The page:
Jordan Spieth a worthy champion on a Chambers Bay course not so worthy
Masters champion Jordan Spieth gave Chambers Bay a worthy winner at the US Open after a riveting final round but the greens on the links-style layout did not meet with universal player approval.
Especially on the lower part of the course adjacent to the waters of Puget Sound, poa has mixed in with the dominant fescue grass on already slick and heavily contoured greens, creating a blotchy look and some very uneven and unpredictable putts.
England's Ian Poulter launched into a tirade after closing with a seven-over-par 77, describing the greens as the "worst most disgraceful surface I have ever seen" while American Billy Horschel said they were "very disappointing" after carding a 67.
The views expressed by Poulter and Horschel are noteworthy as they are both known as good putters though Australian Geoff Ogilvy offered a contrasting opinion, telling Reuters he thought PGA Tour players had become spoilt and should be able to adapt.
"We have it so perfect every week," said Ogilvy, who won the 2006 U.S. Open and tied for 18th at Chambers Bay after shooting a 67. "We are losing the ability to adapt, to see the speed difference when you look at it, to feel it under your feet.
"We've played far bumpier greens at U.S. Opens than this. Pebble Beach is one, in the morning they're great and it all kind of changes in the afternoon when the sun comes out.
Jordan Spieth of the United States poses with the trophy amid a group of workers after winning the 115th U.S. Open Championship at Chambers Bay on June 21, 2015 in University Place, WashingtonAFP
Designed by Robert Trent Jones Jr. and opened for play in 2007, picturesque Chambers Bay featured the biggest elevation changes ever seen at a U.S. Open and was set up for the second round at 7,695 yards -- the longest layout to stage the major.
Covered throughout by fescue grass and framed by towering sand dunes, the punishing par-70 course tested players to the full with luck of the bounce commonplace on undulating fairways and firming, often crusting, greens.
Those greens courted criticism from players all week, Swede Henrik Stenson saying it was "pretty much like putting on broccoli" and American Patrick Reed referring to "Mickey Mouse golf" on the 18th green.
"It wasn't a bad golf course," Poulter wrote on Twitter and Instagram. "In fact it played well and was playable. What wasn't playable were the green surfaces.
"If this was a regular PGA tour event lots of players would have withdrawn and gone home on Wednesday, but players won't do that for a major.
"They were simply the worst most disgraceful surface I have ever seen on any tour in all the years I have played."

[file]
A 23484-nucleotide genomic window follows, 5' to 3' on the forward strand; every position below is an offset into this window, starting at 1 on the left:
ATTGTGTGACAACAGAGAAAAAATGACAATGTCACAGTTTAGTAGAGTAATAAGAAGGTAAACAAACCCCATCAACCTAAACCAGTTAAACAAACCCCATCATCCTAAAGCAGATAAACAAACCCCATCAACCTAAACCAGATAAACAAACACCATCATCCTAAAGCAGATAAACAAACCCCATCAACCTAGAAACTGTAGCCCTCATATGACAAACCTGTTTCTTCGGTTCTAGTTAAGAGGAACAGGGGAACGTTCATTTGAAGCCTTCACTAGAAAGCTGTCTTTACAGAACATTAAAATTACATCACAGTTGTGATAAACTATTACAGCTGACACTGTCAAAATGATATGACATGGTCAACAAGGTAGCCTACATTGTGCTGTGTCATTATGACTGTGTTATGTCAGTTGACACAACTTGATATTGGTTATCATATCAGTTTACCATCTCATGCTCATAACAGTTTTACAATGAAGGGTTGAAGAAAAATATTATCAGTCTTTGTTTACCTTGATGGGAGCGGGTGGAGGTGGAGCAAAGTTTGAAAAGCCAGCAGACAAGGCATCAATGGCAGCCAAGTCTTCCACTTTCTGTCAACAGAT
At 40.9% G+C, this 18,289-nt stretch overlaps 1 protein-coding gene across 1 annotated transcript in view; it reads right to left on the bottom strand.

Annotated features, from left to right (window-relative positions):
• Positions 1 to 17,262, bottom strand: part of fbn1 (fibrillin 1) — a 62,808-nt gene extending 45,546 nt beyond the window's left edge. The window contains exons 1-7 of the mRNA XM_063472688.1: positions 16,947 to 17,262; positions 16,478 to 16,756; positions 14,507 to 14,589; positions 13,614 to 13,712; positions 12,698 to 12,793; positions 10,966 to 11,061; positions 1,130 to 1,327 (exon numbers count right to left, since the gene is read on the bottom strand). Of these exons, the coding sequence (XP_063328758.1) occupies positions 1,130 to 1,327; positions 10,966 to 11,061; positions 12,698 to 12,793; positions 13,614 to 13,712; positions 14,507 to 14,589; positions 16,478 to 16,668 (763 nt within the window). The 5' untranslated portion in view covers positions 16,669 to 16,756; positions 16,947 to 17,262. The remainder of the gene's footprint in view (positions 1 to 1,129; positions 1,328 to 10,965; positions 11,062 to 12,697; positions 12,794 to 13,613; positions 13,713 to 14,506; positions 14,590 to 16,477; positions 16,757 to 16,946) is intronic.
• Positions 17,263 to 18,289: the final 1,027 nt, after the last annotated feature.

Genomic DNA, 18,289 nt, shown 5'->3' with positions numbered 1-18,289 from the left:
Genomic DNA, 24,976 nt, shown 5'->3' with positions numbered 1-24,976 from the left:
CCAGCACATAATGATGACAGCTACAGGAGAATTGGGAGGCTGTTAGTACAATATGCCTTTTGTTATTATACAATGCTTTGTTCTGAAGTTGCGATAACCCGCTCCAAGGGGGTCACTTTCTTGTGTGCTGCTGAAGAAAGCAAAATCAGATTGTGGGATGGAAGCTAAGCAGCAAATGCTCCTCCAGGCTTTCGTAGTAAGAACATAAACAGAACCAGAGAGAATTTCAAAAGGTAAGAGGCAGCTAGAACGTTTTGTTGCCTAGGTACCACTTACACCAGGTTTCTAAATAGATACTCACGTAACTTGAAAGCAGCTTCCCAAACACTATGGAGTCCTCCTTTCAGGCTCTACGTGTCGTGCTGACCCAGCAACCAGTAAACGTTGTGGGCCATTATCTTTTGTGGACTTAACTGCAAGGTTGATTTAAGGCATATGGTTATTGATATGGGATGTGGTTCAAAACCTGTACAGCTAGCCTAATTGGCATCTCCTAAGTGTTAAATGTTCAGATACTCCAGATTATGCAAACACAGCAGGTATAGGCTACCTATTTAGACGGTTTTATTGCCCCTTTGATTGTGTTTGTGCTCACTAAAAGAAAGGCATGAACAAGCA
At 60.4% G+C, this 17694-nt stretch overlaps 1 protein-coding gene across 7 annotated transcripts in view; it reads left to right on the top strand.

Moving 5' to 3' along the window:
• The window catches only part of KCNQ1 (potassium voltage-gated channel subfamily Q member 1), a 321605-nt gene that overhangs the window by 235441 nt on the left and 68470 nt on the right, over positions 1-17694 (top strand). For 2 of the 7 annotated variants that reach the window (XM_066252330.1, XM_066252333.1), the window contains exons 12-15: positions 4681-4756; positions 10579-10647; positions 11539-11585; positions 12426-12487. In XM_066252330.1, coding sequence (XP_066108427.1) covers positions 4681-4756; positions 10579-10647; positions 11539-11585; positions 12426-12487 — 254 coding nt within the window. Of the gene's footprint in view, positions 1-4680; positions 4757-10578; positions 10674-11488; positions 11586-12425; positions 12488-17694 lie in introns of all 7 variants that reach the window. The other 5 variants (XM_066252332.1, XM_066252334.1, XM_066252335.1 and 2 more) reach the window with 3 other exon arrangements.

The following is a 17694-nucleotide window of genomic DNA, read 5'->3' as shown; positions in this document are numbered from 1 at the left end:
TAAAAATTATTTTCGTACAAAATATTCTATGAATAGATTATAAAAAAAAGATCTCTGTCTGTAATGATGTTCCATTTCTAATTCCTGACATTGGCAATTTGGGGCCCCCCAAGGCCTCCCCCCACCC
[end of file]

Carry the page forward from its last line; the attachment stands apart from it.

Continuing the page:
American Billy Horschel also weighed in, saying: "Tee to green it's fair. But it's just been a disappointing week with the way the greens are.
"We're not looking for perfect greens ... we're looking for something that's very consistent. And this week they're not.
"I've hit a lot of really good putts that have bounced all over the world. So it's just frustrating."
Spieth, who emerged triumphant by one shot on Sunday after a wild final round of frequent lead changes and dramatic swings in fortune, is arguably the best putter in the game with his silky stroke, and even he struggled at Chambers Bay.
"It's not easy to get any putt down in two here," the 21-year-old American said after winning the first two majors of the season.
"I three-putted, nine or 10 times this week. With the ridges and the greens firming up and getting faster, it's just tricky."
Spieth had the perfect answer, though, when asked how he overcame any concerns about the greens.
"Well, we got over it," he replied. "Someone had to hold the trophy. The quicker you realize that and don't worry about it, the easier it is just to move on with your game and that's what we try to do.
"I felt like we putted well inside 10 feet. And par is a good score. That's what's great about a U.S. Open, it's a grind."
Farewell Chambers Bay. Whatever is made of the 115th US Open, it will not be forgotten for a long time to come. It produced a champion in Spieth who is halfway to becoming the first golfer to completing the seasonal Grand Slam on a course that had to be seen to be believed. The USGA will be dealing with the aftermath of deciding to stage their Open at set-up that is only eight years old. The main criticism of the tournament were the greens, but it left a lot to be desired for spectators too. You could watch a golfer tee off on the first and not see him hit another shot until his second shot on the second. It was an experience that will maybe not be tried out again until young Spieth, 21, is in his thirties. You can't really keep offending the players in such an obvious fashion.